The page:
Sunday, January 03, 2010


Following The Star at Tinney Chapel

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Follow The Star, a post-Christmas sermon by Pastor Sue Gross

Of course, it's only post-Christmas by modern standards, commercial standards, actually. By all that's true and holy, the Christmas Season is still upon us, and Pastor Sue Gross reminded us of that today.

She did so by reading 12 verses of Scripture from the New Testament: Matthew 2:1-12, which records the journey of the wise men, the kings, the priests--take your pick of the interpretations--who came bearing gifts for Jesus, The Christ Child, who was then and remains today our greatest gift from God, His own Son, in human flesh, Incarnate, God With Us, sent to teach, guide and save.

It's still the greatest gift that we can give to others today, reminded Pastor Sue: To tell the age-old story of His wonderful Love, especially to someone who has never heard it, or needs to hear it again with our personal emphasis. One of the ways we can do that, said Pastor Sue, is to love one another, as a more mature Jesus later commanded during His earthly ministry.

After one of today's congregational songs, We Three Kings Of Orient Are, the Pastor suggested that the title of this song actually positions each of us smack dab in the middle of the story--the Greatest Story Ever Told. It positions us in there in part because of our royal dignity, a by-product of being created in God's own image. This is much more than just an honor: It's also a reminder that we need to ask ourselves constantly if we are today following the Star to Bethlehem. Even if the answer is yes, are we doing so for the right reason?

In today's modern society, with travel streamlined mostly to hours, and seldom more than a day, no matter our destination, it's easy for us to minimize the effort, expense, danger and dedication of those three Persian priests who journeyed for months, possibly years, to bring gifts to the Christ Child, whose birth they had seen foretold by a faraway, but far-reaching Star.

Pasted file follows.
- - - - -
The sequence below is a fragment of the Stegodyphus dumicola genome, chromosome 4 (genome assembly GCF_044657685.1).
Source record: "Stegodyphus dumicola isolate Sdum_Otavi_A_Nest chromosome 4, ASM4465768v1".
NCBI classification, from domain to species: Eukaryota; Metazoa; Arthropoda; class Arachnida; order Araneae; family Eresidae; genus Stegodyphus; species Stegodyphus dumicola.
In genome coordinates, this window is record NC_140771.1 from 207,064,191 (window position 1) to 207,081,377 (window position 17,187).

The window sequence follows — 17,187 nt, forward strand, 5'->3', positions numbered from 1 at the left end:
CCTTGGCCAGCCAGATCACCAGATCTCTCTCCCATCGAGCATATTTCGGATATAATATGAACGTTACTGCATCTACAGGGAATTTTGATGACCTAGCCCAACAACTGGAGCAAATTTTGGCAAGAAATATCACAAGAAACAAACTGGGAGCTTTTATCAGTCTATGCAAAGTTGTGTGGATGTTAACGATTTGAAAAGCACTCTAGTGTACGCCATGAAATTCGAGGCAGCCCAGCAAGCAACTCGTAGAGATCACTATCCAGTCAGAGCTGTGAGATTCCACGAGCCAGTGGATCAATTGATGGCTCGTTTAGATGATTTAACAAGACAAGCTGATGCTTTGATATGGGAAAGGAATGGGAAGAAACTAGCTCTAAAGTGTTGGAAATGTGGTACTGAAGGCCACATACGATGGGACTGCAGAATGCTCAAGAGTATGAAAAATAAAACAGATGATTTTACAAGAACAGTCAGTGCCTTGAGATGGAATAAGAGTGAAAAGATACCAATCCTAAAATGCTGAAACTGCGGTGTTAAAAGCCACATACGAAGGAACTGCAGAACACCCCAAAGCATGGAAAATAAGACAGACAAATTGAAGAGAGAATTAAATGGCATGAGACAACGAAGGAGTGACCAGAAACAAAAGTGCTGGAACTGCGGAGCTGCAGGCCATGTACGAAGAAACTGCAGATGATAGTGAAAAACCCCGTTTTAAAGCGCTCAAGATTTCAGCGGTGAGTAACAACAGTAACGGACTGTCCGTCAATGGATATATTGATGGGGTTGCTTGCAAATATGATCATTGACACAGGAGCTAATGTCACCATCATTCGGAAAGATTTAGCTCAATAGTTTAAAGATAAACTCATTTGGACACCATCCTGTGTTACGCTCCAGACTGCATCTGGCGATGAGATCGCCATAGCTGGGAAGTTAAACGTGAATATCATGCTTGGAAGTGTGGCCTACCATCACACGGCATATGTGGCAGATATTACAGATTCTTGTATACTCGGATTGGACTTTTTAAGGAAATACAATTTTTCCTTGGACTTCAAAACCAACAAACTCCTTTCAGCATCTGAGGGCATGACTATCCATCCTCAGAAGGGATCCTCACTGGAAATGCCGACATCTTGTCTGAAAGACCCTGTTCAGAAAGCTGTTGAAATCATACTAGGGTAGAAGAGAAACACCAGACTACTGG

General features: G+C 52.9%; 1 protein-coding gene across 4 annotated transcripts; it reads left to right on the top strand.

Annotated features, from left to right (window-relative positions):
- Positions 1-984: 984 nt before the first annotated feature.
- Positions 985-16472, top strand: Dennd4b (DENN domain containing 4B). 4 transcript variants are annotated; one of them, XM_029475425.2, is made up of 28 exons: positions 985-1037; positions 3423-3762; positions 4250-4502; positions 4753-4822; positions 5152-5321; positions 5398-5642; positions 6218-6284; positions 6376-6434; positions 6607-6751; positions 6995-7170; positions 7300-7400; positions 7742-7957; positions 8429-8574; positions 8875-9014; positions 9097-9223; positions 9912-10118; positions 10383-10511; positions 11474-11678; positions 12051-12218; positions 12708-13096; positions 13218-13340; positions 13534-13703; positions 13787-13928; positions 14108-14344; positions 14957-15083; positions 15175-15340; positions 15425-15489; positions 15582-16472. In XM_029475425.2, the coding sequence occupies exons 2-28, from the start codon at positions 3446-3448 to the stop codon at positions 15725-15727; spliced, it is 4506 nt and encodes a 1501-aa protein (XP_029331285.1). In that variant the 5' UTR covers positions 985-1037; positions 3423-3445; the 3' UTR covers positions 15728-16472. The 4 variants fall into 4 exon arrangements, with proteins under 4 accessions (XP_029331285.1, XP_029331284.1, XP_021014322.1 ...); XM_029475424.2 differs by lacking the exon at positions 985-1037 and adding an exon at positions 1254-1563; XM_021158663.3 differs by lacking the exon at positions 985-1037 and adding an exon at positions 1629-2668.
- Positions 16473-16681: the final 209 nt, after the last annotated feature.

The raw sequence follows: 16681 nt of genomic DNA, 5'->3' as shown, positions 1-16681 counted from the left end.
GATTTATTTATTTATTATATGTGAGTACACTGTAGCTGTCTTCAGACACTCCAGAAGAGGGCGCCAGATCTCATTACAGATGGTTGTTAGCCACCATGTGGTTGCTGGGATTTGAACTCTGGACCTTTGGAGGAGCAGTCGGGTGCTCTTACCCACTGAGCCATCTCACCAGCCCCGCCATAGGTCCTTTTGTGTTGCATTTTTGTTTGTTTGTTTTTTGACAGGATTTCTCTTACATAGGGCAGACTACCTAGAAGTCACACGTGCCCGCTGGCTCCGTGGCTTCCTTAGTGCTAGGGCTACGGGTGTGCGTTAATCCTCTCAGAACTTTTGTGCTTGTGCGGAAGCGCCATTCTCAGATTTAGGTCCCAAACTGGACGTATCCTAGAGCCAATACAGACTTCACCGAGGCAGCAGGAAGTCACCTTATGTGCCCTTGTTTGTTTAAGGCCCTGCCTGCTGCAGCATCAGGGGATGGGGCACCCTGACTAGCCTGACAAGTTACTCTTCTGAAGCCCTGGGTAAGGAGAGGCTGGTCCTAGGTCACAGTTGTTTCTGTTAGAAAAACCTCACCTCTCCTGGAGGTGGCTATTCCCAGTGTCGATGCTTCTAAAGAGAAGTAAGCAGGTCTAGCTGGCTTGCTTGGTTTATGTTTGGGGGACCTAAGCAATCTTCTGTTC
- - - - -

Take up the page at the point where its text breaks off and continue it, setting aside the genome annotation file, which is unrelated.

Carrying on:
These men were not Christians, not even Jews, and their knowledge of this historic event, important as it was, was largely confined to their study of astrology, astronomy and other segments of the cosmos of the ancients. It is unlikely that they were fully aware of the event's historical theology, said Pastor Sue.

The Pastor described how their long-observed Star became an active participant in their journey, actually moving to, and stopping over, the house of the Christ Child.

Everyone in this life has to follow someone, emphasized Pastor Sue, and for Christians, the Star of Jesus is a good one to follow: The Way, the Truth, the Light. Those who don't may wind up in dark alleys or otherwise out of the Way of the Light and not in the Presence of Jesus The Christ with the saving power of His Resurrection.

Today is the first Sunday of the New Year, 2010, reminded the Pastor, who also suggested that we celebrate the unbelievable lives we have already led, even in the face of our personal hardships, some of which have served primarily to strengthen us, to make us more fully aware of the wonderful world of God's Creation that is all around us: fleecy clouds, frost on cotton leaves, green grass of home, stars at night that are big and bright, everyday things that make life worth living and celebrating.

Let's all hereby resolve to share our Christian view of life with others, perform random acts of unexpected kindness, shower others with sincere compliments about their own uniqueness and reflection of the One in whose image they are created, adopt a permanent and expressive attitude of gratitude for all that God has given us and for those He has placed in our lives and in our paths.

Let's all celebrate this past year as our best ever, to be transcended only by what is in store for us in this New Year.


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